Similarities in Managing Versus Leading
Leadership is the ability to encourage or guide people within an organization by inspiring and motivating members of a team. Management is the capability to govern and deal with people and developments and also ensure that employees meet their expectations and duties. Leading and managing are similar in that both require the ability to efficiently work well with people and the ability to handle various characters. Another common thing is that those in management and leadership roles need to comprehend how their team operates and what methods can help them prosper. Both leadership and management have authority roles as long as they have a goal that needs to be achieved. In both leadership and management, team members look upon the employee’s behavior and are gauged based on the actions of the leaders and managers.
Differences between Leadership and Management
Leading and managing are different in that managers tell their group members what to do while leaders set expectations. Managers delegate roles to people, ensure that all members understand their roles, and provide resources to ensure that employees succeed. Leaders work to develop objectives and prospects in their leading positions and also act as role models to their followers ( Zewde & Kassa, 2021). In managing, the roles of the supervisors are followed, while in leadership, leaders act based on what is best for their associates. Managers work under someone and they only make sure team members follow the set orders while leading the well-being of the employees considered. In managing, only progress is measured, while in leadership, growth and motivation are measured. Managers use tools to weigh the success of their team members to deliver positive feedback to the administrator, while leaders encourage personnel to offer their best and help them to overcome barriers that may deter them from achieving their objectives.
Self-Assessment on Ability to Manage and Lead
Creating a Shared Vision
As a leader, I can create a shared vision that is compelling and inspiring to an organization by first explaining the situation honestly. Finally, together with the team members, we will identify basic strategies and put in place operational integrity that will support moving forward. Creating a vision will include planning on involving all members and ensuring effective communication among all the team members.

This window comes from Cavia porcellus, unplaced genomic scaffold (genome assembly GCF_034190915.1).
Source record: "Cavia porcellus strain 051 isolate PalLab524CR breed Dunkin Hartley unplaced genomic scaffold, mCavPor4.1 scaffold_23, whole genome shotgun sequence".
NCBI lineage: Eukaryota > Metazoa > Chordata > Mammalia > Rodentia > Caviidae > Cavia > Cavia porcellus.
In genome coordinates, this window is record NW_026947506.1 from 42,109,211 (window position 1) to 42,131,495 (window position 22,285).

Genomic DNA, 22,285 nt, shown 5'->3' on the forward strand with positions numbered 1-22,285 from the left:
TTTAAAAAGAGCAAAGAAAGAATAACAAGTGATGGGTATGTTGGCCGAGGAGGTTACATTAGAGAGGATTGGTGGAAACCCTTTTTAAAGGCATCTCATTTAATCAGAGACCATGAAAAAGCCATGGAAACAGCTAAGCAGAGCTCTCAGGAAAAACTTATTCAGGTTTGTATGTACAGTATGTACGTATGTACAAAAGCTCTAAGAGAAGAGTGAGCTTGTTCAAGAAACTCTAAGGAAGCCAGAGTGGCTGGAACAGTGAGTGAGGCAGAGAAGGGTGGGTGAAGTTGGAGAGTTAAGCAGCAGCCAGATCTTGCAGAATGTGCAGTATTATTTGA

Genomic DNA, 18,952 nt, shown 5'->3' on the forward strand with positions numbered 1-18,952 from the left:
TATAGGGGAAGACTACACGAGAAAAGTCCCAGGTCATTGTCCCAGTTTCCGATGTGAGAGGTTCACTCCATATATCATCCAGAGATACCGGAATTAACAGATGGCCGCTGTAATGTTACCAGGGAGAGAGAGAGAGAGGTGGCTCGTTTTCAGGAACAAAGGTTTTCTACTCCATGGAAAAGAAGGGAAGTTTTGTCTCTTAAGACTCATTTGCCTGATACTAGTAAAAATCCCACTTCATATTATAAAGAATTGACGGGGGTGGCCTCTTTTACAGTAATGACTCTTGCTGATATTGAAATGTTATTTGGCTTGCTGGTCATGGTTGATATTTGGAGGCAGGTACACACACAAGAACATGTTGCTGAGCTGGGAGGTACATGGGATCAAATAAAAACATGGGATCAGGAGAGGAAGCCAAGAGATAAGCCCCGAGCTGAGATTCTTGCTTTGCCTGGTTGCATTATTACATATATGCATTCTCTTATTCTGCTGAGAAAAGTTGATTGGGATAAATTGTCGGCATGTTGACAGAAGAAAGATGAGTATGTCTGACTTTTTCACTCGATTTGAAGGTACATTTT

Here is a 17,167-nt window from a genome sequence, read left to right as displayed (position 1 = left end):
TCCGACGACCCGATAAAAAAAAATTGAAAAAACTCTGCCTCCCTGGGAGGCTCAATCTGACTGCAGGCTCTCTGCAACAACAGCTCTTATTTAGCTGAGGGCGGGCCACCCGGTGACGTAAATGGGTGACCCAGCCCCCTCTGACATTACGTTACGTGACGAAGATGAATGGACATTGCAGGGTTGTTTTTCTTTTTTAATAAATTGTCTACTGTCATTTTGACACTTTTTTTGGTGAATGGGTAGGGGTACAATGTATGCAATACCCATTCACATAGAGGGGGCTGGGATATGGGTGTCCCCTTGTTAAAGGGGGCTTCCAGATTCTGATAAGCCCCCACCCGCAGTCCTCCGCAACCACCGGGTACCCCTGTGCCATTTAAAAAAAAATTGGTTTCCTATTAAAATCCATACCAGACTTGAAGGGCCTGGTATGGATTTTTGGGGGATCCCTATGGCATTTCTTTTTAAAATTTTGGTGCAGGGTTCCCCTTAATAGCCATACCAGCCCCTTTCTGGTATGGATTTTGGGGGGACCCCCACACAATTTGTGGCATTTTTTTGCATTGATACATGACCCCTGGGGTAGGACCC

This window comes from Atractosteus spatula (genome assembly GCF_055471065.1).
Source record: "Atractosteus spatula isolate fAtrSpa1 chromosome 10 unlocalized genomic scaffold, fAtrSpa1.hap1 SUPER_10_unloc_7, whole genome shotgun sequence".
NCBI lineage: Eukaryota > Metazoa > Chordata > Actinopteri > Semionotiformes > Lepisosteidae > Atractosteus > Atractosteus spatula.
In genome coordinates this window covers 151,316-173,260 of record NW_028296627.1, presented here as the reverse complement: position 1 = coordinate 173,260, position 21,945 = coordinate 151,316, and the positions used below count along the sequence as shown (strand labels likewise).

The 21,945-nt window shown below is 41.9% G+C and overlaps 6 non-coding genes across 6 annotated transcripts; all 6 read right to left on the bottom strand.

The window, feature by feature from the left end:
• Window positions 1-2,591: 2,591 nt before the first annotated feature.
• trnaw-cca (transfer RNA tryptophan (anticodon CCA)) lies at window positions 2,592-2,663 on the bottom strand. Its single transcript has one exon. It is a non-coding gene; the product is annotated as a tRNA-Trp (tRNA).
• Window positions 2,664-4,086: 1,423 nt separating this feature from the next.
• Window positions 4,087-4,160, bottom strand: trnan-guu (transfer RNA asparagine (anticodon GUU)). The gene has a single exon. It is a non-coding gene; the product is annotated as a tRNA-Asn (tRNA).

Communication is vital in all organizations because employees work based on the information delivered. As a leader, I am good at negotiating and brainstorming ideas. I also comprehend skills that are vital in creating understanding with the personnel I work with. As a manager, interpretation skills are important when translating messages and ensuring people understand the strategies in place. Resolving conflict is another strength that enables me to ensure people work together and in harmony.
It is easy for me to motivate change when I am working as a leader because then there is no pressure, and most decisions are made based on what is best for my team members. I cannot motivate change as a manager because managers tend to force things to be done which is not my nature. In motivating change, my leadership skills will work more compared to my management skills because motivating involves persuading and making people understand the positivity in the new idea you want to implement.
My managing skills in motivating change are lower compared to my leadership skills. I will work to improve on how to command people and make sure they follow the rules in place. In terms of communication skills, I will ensure to deliver the correct message from the supervisor to the employees, which is still a challenge for me. My managing skills in motivating change overlap my leadership skills because I tend to demand people follow something new whenever I feel that it is the right thing to do, another area I would like to improve.
Belete Zewde, A., & Mitiku Kassa, S. (2021). Hierarchical multilevel optimization with multiple-leaders multiple-followers setting and nonseparable objectives. RAIRO – Operations Research. Web.